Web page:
Recipient of the Aga Khan Award for Architecture in 1989.
This housing compound, designed by an architect for himself and his family, extends along the crest of a rocky site sloping downward to a beach. Hugging the stone boundary wall parallel to the road, yet informally arranged among the pine, olive and oak trees, are seven small, spare and simple one-storey, stuccoed and whitewashed buildings, traditionally constructed in masonry, with timber ceilings and clay tile roofs. Two of the units are for living (with kitchens), and four are for sleeping (with bathrooms). The seventh is a common service unit, adjacent to the parking space. The original vegetation has been allowed to remain and the footpaths are paved with beach pebbles. The jury found this residence to be "a work of art in which nature and humanism occupy the first place."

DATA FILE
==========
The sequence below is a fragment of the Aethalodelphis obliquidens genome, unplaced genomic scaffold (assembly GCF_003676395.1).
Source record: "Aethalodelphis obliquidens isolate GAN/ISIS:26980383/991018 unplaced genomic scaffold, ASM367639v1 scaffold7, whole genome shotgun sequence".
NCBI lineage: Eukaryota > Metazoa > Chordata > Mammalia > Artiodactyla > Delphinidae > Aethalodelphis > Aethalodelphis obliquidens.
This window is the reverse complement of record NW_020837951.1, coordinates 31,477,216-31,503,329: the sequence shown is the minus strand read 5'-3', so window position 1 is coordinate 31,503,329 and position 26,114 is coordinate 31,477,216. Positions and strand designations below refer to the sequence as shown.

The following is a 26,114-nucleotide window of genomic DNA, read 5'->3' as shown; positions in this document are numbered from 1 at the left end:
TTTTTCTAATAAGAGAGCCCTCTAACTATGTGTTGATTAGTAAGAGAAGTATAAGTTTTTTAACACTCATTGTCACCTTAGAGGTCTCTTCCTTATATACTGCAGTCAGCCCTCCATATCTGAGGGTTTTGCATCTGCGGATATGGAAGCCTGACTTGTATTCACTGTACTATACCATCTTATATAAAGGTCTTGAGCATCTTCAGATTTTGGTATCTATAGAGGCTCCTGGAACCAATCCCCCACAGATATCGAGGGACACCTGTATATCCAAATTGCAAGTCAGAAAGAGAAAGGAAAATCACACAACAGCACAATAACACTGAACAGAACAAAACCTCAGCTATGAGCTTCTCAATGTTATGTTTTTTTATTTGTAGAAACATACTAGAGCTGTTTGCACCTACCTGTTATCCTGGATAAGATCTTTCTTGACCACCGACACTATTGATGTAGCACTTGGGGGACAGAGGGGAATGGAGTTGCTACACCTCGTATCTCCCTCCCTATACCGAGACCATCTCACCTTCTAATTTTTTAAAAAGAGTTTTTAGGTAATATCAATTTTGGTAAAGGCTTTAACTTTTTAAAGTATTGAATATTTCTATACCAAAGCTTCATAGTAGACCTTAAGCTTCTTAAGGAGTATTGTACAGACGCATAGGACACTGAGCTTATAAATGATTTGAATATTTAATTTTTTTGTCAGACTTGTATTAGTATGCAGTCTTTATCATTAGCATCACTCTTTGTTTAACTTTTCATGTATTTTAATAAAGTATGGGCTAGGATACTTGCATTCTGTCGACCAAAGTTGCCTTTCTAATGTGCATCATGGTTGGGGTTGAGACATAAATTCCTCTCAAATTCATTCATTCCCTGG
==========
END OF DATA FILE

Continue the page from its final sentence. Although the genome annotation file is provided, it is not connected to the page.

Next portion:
Client's Record of Gurel Summer Residence. Courtesy of Client (submitted to the Aga Khan Award for Architecture), 1989.
In the Aga Khan Award for Architecture, in some cases, clients of projects engaged in the nomination process are asked to fill out a standard form that is divided into the following sections: (i) identification; (ii) persons responsible; (iii) use; (iv) project history; (v) project economics; (vi) project evolution; (vii) maintenance; (viii) project significance; and, (ix) documentation. This process makes the Aga Khan Award for Architecture the most rigorous architectural prize in the world.